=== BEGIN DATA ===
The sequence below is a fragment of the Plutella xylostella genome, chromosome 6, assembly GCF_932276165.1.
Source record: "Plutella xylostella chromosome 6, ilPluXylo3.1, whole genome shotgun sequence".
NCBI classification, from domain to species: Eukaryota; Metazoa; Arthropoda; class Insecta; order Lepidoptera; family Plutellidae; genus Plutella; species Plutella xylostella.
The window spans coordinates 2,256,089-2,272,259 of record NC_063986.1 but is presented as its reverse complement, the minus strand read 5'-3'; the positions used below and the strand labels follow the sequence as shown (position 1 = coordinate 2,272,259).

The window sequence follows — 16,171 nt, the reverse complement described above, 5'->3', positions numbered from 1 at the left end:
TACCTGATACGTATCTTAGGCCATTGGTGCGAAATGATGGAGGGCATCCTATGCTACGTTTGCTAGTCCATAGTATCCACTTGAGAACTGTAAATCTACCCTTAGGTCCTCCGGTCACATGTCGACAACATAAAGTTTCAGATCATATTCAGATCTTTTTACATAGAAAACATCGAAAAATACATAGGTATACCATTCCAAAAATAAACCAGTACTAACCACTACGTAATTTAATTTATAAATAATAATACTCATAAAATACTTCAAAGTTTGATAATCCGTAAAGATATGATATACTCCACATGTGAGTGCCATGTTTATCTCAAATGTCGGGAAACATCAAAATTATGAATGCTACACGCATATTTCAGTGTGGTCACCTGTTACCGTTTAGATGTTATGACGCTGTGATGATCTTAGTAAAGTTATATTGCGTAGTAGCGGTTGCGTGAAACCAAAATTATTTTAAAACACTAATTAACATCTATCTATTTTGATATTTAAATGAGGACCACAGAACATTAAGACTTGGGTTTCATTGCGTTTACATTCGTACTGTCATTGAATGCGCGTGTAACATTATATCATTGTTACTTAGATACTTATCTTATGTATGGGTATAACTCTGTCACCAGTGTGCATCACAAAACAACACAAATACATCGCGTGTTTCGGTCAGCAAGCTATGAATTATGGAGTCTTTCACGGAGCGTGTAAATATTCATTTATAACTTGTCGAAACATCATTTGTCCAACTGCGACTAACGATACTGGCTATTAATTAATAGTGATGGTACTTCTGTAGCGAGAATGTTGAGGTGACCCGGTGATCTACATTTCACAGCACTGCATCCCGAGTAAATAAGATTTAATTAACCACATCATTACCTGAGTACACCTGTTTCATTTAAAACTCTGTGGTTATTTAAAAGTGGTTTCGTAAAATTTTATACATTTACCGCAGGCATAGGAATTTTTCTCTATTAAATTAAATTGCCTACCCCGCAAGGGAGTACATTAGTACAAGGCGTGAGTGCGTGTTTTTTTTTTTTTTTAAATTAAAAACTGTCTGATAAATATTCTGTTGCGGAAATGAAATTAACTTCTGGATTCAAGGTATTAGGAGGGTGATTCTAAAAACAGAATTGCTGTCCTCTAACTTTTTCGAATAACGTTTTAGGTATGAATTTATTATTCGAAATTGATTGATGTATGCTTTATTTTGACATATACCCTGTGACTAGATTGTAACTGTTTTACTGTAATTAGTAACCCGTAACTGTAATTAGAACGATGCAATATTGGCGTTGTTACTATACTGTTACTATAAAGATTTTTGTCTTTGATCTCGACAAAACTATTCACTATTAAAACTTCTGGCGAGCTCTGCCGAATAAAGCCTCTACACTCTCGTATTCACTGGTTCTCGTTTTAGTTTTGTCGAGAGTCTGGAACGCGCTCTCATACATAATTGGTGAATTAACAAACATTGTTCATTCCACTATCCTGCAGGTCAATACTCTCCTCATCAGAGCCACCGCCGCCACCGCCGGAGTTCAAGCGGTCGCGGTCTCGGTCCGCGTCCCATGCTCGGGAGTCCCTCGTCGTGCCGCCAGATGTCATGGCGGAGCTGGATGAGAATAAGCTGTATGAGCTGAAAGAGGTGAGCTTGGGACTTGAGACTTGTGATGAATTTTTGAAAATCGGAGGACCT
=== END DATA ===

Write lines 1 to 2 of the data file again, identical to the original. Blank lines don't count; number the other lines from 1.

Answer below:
The sequence below is a fragment of the Plutella xylostella genome, chromosome 6, assembly GCF_932276165.1.
Source record: "Plutella xylostella chromosome 6, ilPluXylo3.1, whole genome shotgun sequence".